Chris: Yeah, sure. Even gets in sometimes to parking decks, a condition of those exposed areas of a parking deck. Lots of different aspects of the exterior of a building that can be big-dollar items if they’re not well maintained or if there are problems.

And then, Jason, we also get called for condition assessments that may not be specifically related to a real estate transaction. It may be somebody who has a building and just wants to know something about the conditions of their systems, right?

Jason: Right. So, we’re often hired by building owners, condo associations who own the building, and so own the building for a long period of time in the future. And even if there’s not necessarily a particular problem with the building at this point in time, it’s oftentimes very helpful for them to understand what the existing condition of the building envelope systems are.

And more importantly, what is the expected life of those existing systems so that they can basically plan for not only maintenance, but replacement of those systems when the time comes. And so, basically just to help them budget for future expenses.

Chris: And sometimes it may be as simple as someone has maybe a roof, Shauna had mentioned roofs, maybe a roof that they know is a little older. It may not be under warranty anymore. Maybe they’re not the original building owner, so they don’t have warranty documentation on the roof.

They’ve got some roof leaks, but they need someone to come in and say, “Is it time to replace my roof? Can I get five more years out of it with some maintenance? Is it worth doing maintenance? What are my maintenance options?” those kinds of things.

Again, can be big-dollar items for a building owner that we can help with. And then, Shauna, for our listeners, can you kind of explain our role as that independent third-party when we come in to do that assessment versus maybe someone who has an interest in installing something on the building?

Shauna: So, we’re basically performing a leadership role in sort of a non-biased opinion. You know, we have no sort of vested interest in really who or what, you know, does the work. So, you know, basically we’ll go out and we’ll perform an initial investigation, do sort of a comprehensive report on what we find, provide that to the client with schematic recommendations on how certain systems can be repaired or, you know, for recommending replacement.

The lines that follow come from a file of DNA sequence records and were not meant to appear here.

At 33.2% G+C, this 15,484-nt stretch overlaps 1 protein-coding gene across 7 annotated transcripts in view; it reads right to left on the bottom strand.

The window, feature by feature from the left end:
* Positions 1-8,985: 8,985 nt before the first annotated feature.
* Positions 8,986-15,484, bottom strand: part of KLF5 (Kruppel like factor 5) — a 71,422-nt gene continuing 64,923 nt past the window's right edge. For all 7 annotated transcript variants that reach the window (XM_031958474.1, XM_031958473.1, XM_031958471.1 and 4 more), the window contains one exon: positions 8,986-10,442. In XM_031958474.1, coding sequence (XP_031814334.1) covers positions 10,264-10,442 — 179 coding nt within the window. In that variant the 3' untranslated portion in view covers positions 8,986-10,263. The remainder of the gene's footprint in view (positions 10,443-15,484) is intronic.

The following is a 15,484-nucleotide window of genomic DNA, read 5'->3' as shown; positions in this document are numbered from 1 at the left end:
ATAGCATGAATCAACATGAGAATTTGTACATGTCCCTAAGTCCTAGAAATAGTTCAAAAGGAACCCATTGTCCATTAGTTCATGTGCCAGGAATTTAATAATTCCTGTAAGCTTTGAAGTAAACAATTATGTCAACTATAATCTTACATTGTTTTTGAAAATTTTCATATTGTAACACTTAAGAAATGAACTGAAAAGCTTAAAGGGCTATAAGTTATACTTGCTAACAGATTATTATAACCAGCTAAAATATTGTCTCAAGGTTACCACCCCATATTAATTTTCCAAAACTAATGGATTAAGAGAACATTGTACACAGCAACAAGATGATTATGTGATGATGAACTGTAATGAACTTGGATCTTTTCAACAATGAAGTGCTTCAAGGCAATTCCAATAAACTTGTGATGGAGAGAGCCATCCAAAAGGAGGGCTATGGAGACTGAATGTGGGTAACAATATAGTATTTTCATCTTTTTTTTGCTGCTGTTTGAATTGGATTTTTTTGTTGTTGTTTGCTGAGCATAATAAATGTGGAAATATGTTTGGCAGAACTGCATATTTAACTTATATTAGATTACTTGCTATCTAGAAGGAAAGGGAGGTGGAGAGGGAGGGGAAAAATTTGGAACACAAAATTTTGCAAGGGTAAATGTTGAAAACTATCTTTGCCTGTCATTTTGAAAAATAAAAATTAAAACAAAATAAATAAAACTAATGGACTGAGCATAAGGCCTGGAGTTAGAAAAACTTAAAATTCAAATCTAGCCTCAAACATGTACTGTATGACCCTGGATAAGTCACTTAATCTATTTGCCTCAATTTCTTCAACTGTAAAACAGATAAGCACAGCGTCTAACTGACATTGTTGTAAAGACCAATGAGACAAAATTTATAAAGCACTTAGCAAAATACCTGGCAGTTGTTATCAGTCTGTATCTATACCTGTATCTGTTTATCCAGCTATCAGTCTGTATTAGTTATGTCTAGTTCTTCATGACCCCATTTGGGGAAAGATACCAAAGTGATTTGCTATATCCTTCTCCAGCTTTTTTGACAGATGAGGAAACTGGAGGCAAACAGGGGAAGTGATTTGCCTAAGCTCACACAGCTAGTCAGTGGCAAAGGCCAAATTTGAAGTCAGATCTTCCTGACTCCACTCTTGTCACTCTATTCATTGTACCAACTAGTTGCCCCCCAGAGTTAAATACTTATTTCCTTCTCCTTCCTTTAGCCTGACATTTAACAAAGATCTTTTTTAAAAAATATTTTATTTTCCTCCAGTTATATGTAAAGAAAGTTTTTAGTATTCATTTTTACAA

You know, we can help the client select contractors and go through the whole bid process with them. And then if they actually decide to do the repair or replacement work, we can be on site as a third-party sort of inspector to make sure the work is getting done in accordance with, you know, the way we want it done and manufacturer recommendations and industry standard, basically.

So, that could mean, you know, being on site full-time during the restoration process or repair process, performing some testing on certain elements of the envelope to make sure the repairs are done properly and really just seeing it through to the end of the repair process.

Chris: Right. And that can be a repair of a specific problem or you’ve been involved…well, both of you, and, Shauna, not long ago you were involved with a major restoration project at a big hotel where we were…I think that wasn’t specifically repairs, right? That was just that they had all kinds of exterior systems that they were bringing up to date, bringing current, and we were involved for probably over a year out there. Isn’t that right?

Shauna: At least. Yeah. Yeah. We had a big project in downtown Hollywood, and we were there probably a couple of years actually, but it was a lot of sealant repair work. You know the sealants have been on the building 20-plus years. They needed some replacement, a lot of delaminated stucco issues.

So, there was a lot of stucco repair work. Some of the exposed balconies, you know, needed sort of minor concrete restoration. We did a lot of water testing on the glazing systems after they did all the sealant work and the sealant repairs. And that was when we actually were there from sort of the beginning through the end of the construction process, full-time, right. And now we’re done.

Chris: Sorry. So, that starts with kind of a facade investigation to…they’ve got a hotel, it’s looking a little run down. It’s a high-end property. We want it to look good. We want our people to come and visit our hotel. So, they’ve set aside some funds to do some work, but they contact GCI and say, “Can you come in, look at my exterior envelope? What’s the condition of these different systems here? Where should my money be spent?”

And then they can assess, “This is what we have available to work with. These are the systems. And we can kind of prioritize what needs to be done to make the building look as good as it can and perform as well as it can for as long as it can.” And I think that was a very successful project for them and for GCI. All the parties were really happy with the results.